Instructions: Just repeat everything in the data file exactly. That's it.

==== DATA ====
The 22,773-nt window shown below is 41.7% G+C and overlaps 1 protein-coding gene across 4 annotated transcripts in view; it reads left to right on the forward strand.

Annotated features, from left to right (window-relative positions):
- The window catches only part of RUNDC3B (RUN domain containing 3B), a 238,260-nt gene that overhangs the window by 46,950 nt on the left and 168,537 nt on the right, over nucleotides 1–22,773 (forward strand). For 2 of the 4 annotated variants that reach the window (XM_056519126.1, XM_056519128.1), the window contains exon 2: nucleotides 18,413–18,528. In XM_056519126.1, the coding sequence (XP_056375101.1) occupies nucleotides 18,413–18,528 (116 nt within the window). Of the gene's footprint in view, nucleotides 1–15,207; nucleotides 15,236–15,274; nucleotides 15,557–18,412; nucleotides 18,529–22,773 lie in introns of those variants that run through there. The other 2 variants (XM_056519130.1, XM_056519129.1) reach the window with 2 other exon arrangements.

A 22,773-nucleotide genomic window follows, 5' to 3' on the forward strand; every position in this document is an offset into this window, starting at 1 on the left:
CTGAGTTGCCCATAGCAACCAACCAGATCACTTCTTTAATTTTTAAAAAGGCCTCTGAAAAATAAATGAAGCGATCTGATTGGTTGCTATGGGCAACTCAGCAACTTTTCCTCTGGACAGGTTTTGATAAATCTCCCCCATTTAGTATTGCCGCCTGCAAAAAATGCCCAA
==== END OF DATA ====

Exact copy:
The 22,773-nt window shown below is 41.7% G+C and overlaps 1 protein-coding gene across 4 annotated transcripts in view; it reads left to right on the forward strand.

Annotated features, from left to right (window-relative positions):
- The window catches only part of RUNDC3B (RUN domain containing 3B), a 238,260-nt gene that overhangs the window by 46,950 nt on the left and 168,537 nt on the right, over nucleotides 1–22,773 (forward strand). For 2 of the 4 annotated variants that reach the window (XM_056519126.1, XM_056519128.1), the window contains exon 2: nucleotides 18,413–18,528. In XM_056519126.1, the coding sequence (XP_056375101.1) occupies nucleotides 18,413–18,528 (116 nt within the window). Of the gene's footprint in view, nucleotides 1–15,207; nucleotides 15,236–15,274; nucleotides 15,557–18,412; nucleotides 18,529–22,773 lie in introns of those variants that run through there. The other 2 variants (XM_056519130.1, XM_056519129.1) reach the window with 2 other exon arrangements.

A 22,773-nucleotide genomic window follows, 5' to 3' on the forward strand; every position in this document is an offset into this window, starting at 1 on the left:
CTGAGTTGCCCATAGCAACCAACCAGATCACTTCTTTAATTTTTAAAAAGGCCTCTGAAAAATAAATGAAGCGATCTGATTGGTTGCTATGGGCAACTCAGCAACTTTTCCTCTGGACAGGTTTTGATAAATCTCCCCCATTTAGTATTGCCGCCTGCAAAAAATGCCCAA